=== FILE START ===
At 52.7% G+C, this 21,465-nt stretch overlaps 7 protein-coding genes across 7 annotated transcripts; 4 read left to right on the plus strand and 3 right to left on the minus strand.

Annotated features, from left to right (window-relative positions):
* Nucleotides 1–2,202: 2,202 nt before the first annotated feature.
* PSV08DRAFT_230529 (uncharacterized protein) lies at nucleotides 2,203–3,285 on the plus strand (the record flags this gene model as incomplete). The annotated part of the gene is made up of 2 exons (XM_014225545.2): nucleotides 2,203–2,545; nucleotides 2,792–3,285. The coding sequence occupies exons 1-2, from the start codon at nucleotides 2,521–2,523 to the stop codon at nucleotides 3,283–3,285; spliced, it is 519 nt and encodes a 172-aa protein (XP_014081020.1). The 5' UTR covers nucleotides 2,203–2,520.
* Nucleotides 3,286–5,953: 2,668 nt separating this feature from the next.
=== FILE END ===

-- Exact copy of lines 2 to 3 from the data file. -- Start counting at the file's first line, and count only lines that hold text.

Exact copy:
Annotated features, from left to right (window-relative positions):
* Nucleotides 1–2,202: 2,202 nt before the first annotated feature.